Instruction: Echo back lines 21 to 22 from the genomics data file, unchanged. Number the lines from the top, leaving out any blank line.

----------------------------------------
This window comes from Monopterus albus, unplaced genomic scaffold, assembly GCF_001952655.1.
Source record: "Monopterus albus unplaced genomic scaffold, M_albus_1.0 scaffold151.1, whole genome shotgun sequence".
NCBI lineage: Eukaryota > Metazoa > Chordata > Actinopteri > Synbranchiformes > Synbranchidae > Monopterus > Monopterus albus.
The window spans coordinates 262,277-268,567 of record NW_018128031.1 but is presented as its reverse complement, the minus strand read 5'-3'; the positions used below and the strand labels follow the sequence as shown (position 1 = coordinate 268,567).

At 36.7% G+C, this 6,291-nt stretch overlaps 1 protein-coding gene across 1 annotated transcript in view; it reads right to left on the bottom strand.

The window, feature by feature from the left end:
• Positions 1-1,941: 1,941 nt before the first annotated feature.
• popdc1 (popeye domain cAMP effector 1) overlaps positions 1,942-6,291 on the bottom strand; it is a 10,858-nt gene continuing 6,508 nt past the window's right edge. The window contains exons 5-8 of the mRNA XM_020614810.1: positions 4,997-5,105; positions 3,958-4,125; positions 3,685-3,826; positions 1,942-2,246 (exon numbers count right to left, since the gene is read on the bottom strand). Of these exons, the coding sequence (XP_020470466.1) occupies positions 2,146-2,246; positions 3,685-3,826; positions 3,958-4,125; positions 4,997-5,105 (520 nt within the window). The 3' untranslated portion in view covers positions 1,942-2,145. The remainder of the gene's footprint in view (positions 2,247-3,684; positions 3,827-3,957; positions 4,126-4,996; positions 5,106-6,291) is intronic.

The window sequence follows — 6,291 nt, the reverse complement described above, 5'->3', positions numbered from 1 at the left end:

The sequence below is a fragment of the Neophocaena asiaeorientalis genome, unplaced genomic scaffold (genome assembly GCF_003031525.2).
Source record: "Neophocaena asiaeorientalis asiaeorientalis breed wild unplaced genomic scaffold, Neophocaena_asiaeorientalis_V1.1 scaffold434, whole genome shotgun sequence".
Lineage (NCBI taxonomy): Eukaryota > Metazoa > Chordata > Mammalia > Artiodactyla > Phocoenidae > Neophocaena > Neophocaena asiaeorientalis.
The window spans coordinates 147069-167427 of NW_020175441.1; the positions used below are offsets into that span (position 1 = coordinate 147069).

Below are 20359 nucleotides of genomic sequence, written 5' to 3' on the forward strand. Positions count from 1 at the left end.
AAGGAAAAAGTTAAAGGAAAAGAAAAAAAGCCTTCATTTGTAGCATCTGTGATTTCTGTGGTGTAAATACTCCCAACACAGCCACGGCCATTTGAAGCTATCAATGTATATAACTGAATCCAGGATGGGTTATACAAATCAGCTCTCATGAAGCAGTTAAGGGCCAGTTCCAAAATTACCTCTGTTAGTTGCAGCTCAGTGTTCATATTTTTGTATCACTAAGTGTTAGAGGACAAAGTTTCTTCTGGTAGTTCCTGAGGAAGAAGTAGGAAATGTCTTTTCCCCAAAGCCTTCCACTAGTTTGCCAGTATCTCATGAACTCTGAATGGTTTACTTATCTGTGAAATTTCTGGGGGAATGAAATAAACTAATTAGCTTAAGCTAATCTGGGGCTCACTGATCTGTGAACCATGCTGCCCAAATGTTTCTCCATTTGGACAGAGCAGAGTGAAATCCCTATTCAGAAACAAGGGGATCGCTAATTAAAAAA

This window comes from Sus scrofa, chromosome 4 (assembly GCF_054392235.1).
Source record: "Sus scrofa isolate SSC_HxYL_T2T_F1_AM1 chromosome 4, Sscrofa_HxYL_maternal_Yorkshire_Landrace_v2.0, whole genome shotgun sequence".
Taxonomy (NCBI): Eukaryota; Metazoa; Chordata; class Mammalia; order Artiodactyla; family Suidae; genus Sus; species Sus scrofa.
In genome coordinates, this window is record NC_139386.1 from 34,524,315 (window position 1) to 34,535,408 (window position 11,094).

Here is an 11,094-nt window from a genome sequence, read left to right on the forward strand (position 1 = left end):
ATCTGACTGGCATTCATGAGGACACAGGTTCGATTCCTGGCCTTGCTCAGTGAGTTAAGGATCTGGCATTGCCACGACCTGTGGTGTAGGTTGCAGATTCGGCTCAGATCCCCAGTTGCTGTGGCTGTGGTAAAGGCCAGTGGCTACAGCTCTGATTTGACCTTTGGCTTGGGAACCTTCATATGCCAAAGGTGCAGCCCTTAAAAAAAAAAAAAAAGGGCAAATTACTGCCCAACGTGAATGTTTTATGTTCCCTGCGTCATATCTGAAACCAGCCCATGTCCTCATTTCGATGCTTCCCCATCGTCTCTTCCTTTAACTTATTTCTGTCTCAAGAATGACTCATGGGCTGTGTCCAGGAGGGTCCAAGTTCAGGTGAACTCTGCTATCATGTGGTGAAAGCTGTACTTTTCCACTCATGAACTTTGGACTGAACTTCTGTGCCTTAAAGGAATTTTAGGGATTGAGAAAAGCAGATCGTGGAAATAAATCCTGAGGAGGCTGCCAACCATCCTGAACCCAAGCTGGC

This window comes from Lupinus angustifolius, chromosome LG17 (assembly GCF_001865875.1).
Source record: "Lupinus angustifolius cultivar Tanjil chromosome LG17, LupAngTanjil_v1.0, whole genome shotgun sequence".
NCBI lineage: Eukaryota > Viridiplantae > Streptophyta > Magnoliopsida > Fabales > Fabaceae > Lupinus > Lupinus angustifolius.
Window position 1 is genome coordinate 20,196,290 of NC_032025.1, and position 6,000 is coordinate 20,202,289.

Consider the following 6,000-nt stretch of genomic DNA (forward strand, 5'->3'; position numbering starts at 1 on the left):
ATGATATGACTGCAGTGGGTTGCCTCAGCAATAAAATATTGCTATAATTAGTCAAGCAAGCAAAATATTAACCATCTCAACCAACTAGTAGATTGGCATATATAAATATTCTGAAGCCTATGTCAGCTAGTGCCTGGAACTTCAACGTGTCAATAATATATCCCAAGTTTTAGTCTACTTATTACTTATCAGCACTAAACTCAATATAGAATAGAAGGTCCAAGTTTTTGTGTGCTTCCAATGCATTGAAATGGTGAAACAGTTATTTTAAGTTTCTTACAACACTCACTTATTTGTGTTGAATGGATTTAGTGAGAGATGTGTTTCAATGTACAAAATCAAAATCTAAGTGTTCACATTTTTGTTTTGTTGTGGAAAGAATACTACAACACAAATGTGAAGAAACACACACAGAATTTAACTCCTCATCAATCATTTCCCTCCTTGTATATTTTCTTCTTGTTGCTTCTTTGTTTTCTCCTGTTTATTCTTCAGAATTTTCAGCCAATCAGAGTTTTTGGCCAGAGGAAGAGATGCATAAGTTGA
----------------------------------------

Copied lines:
ATCTGACTGGCATTCATGAGGACACAGGTTCGATTCCTGGCCTTGCTCAGTGAGTTAAGGATCTGGCATTGCCACGACCTGTGGTGTAGGTTGCAGATTCGGCTCAGATCCCCAGTTGCTGTGGCTGTGGTAAAGGCCAGTGGCTACAGCTCTGATTTGACCTTTGGCTTGGGAACCTTCATATGCCAAAGGTGCAGCCCTTAAAAAAAAAAAAAAAGGGCAAATTACTGCCCAACGTGAATGTTTTATGTTCCCTGCGTCATATCTGAAACCAGCCCATGTCCTCATTTCGATGCTTCCCCATCGTCTCTTCCTTTAACTTATTTCTGTCTCAAGAATGACTCATGGGCTGTGTCCAGGAGGGTCCAAGTTCAGGTGAACTCTGCTATCATGTGGTGAAAGCTGTACTTTTCCACTCATGAACTTTGGACTGAACTTCTGTGCCTTAAAGGAATTTTAGGGATTGAGAAAAGCAGATCGTGGAAATAAATCCTGAGGAGGCTGCCAACCATCCTGAACCCAAGCTGGC

This window comes from Lupinus angustifolius, chromosome LG17 (assembly GCF_001865875.1).